GREENSBORO, N.C. — To date, Cone Health has administered monoclonal antibodies to more than 1,100 patients. The hospital system found that infusions have proven to reduce hospital stays and lower emergency room visits for vulnerable people who've already contracted COVID-19.
Although COVID-19 patients are no longer hospitalized at Cone Health's Green Valley campus, it is still home to the infusion clinic, and will be indefinitely.
"It reduces the chances of that patient being hospitalized by about 50 to 70 percent," said Dr. Brent McQuaid, Chief Medical Officer of Cone Green Valley. "It's a huge reduction."
Scientists developed these antibodies after carefully looking at the ones produced by people who'd recovered from COVID-19. Antibodies are proteins produced by our immune systems to fight off specific bacteria and viruses.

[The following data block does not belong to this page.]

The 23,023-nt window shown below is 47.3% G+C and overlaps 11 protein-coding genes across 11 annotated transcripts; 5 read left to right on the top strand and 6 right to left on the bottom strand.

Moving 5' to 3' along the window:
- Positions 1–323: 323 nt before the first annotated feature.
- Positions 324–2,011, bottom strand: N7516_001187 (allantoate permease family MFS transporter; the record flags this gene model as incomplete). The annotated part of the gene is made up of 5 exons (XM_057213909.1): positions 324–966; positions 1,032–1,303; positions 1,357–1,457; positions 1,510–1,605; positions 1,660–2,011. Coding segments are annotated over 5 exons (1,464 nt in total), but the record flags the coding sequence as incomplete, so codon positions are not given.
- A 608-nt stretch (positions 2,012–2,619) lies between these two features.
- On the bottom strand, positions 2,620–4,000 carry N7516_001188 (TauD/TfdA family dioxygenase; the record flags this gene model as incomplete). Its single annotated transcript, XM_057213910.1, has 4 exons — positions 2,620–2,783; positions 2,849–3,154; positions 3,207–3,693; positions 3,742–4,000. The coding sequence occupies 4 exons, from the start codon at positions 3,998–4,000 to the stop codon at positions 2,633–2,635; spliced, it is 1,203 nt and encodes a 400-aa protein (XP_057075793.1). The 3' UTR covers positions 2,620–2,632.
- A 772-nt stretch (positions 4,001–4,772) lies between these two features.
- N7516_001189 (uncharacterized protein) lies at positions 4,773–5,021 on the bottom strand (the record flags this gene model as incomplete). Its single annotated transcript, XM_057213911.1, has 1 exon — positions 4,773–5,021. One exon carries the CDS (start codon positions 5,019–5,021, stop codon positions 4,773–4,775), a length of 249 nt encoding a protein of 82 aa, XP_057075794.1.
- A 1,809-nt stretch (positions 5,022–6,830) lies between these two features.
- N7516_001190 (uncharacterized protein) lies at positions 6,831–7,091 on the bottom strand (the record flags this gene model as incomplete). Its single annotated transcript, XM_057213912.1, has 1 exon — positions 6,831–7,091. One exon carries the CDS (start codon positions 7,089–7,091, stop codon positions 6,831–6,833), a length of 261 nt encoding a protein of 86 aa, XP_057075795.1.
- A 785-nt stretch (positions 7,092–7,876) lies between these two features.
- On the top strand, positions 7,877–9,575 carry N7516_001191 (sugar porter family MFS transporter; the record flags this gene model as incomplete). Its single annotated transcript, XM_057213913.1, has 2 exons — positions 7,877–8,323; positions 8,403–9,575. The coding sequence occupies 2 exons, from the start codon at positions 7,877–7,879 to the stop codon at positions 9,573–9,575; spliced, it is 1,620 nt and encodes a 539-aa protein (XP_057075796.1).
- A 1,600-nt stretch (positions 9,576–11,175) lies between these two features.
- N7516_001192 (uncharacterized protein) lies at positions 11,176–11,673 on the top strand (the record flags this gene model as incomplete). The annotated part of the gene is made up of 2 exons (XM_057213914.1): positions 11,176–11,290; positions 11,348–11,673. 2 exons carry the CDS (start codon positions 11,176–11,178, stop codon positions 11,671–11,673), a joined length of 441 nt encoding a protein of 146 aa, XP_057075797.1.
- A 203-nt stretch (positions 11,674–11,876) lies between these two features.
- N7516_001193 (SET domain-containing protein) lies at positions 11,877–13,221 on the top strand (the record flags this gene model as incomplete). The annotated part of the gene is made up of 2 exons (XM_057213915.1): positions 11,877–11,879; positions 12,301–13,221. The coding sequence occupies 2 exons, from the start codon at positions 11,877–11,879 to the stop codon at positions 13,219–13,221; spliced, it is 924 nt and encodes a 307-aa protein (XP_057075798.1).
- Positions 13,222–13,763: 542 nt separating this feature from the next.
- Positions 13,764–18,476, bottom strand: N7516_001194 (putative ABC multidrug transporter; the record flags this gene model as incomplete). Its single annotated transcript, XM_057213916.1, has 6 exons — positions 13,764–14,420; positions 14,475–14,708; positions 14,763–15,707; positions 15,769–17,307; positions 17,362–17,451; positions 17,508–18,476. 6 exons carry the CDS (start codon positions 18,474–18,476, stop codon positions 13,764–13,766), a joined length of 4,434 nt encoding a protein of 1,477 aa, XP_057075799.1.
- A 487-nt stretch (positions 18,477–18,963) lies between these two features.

"They are very specific. They know exactly what they are binding to," said Dr. McQuaid.
Dr. McQuaid says many in the medical community were skeptical of how well monoclonal antibodies would work, given they hadn't worked for hospitalized patients.
"Once COVID gets in your body and replicates, it causes a lot of inflammation and inflammatory damage," he said. "That means that organs like your lungs get really sick. And you can get to a point where you’re so sick, your lungs are so injured, that these medicines can’t help the situation."
But for older patients with underlying conditions who currently qualify for the drug, but not yet hospitalized, the therapy treatment proved exceedingly helpful.
"It's not a miracle and it's not perfect," McQuaid said. "However, there are many, many cases of folks who received the infusion, and then have significant improvement right away.
"It's important to mention that the manufacturer, the FDA and our own experience all strongly suggest that the sooner you can get this medicine to people in the course of the illness the better. The message should be that if you think you have COVID, you need to go get tested right away so that you can be treated with this sooner rather than later."